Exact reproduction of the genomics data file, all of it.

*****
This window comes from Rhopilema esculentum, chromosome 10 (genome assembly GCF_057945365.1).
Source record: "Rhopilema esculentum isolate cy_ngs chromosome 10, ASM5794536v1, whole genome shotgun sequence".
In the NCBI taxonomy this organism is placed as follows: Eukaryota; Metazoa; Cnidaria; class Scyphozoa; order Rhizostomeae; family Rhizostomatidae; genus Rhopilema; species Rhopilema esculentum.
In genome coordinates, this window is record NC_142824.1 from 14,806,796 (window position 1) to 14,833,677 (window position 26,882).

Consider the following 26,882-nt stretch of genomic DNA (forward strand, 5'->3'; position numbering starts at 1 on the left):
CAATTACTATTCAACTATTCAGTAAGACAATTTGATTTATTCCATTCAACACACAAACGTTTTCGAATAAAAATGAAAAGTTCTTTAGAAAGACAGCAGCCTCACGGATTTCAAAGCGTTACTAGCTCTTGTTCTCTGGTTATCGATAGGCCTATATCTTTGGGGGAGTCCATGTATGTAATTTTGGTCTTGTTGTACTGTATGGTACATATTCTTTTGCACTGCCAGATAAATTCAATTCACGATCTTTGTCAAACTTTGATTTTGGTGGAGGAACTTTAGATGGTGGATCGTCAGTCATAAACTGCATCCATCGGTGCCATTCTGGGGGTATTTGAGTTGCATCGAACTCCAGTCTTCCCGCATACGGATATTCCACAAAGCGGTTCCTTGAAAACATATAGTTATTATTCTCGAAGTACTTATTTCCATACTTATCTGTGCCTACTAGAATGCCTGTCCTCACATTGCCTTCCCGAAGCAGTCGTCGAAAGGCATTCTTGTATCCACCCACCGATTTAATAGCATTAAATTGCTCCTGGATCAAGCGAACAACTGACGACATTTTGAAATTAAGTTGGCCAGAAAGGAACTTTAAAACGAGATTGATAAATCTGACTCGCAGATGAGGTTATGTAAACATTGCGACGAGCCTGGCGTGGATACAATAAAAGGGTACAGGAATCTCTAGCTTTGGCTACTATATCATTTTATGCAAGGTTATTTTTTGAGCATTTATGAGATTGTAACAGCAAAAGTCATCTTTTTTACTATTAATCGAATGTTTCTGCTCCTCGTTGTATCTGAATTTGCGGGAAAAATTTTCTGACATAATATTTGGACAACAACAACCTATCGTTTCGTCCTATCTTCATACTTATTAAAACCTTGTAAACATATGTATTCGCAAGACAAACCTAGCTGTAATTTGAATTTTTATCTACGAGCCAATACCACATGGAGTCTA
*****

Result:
This window comes from Rhopilema esculentum, chromosome 10 (genome assembly GCF_057945365.1).
Source record: "Rhopilema esculentum isolate cy_ngs chromosome 10, ASM5794536v1, whole genome shotgun sequence".
In the NCBI taxonomy this organism is placed as follows: Eukaryota; Metazoa; Cnidaria; class Scyphozoa; order Rhizostomeae; family Rhizostomatidae; genus Rhopilema; species Rhopilema esculentum.
In genome coordinates, this window is record NC_142824.1 from 14,806,796 (window position 1) to 14,833,677 (window position 26,882).

Consider the following 26,882-nt stretch of genomic DNA (forward strand, 5'->3'; position numbering starts at 1 on the left):
CAATTACTATTCAACTATTCAGTAAGACAATTTGATTTATTCCATTCAACACACAAACGTTTTCGAATAAAAATGAAAAGTTCTTTAGAAAGACAGCAGCCTCACGGATTTCAAAGCGTTACTAGCTCTTGTTCTCTGGTTATCGATAGGCCTATATCTTTGGGGGAGTCCATGTATGTAATTTTGGTCTTGTTGTACTGTATGGTACATATTCTTTTGCACTGCCAGATAAATTCAATTCACGATCTTTGTCAAACTTTGATTTTGGTGGAGGAACTTTAGATGGTGGATCGTCAGTCATAAACTGCATCCATCGGTGCCATTCTGGGGGTATTTGAGTTGCATCGAACTCCAGTCTTCCCGCATACGGATATTCCACAAAGCGGTTCCTTGAAAACATATAGTTATTATTCTCGAAGTACTTATTTCCATACTTATCTGTGCCTACTAGAATGCCTGTCCTCACATTGCCTTCCCGAAGCAGTCGTCGAAAGGCATTCTTGTATCCACCCACCGATTTAATAGCATTAAATTGCTCCTGGATCAAGCGAACAACTGACGACATTTTGAAATTAAGTTGGCCAGAAAGGAACTTTAAAACGAGATTGATAAATCTGACTCGCAGATGAGGTTATGTAAACATTGCGACGAGCCTGGCGTGGATACAATAAAAGGGTACAGGAATCTCTAGCTTTGGCTACTATATCATTTTATGCAAGGTTATTTTTTGAGCATTTATGAGATTGTAACAGCAAAAGTCATCTTTTTTACTATTAATCGAATGTTTCTGCTCCTCGTTGTATCTGAATTTGCGGGAAAAATTTTCTGACATAATATTTGGACAACAACAACCTATCGTTTCGTCCTATCTTCATACTTATTAAAACCTTGTAAACATATGTATTCGCAAGACAAACCTAGCTGTAATTTGAATTTTTATCTACGAGCCAATACCACATGGAGTCTA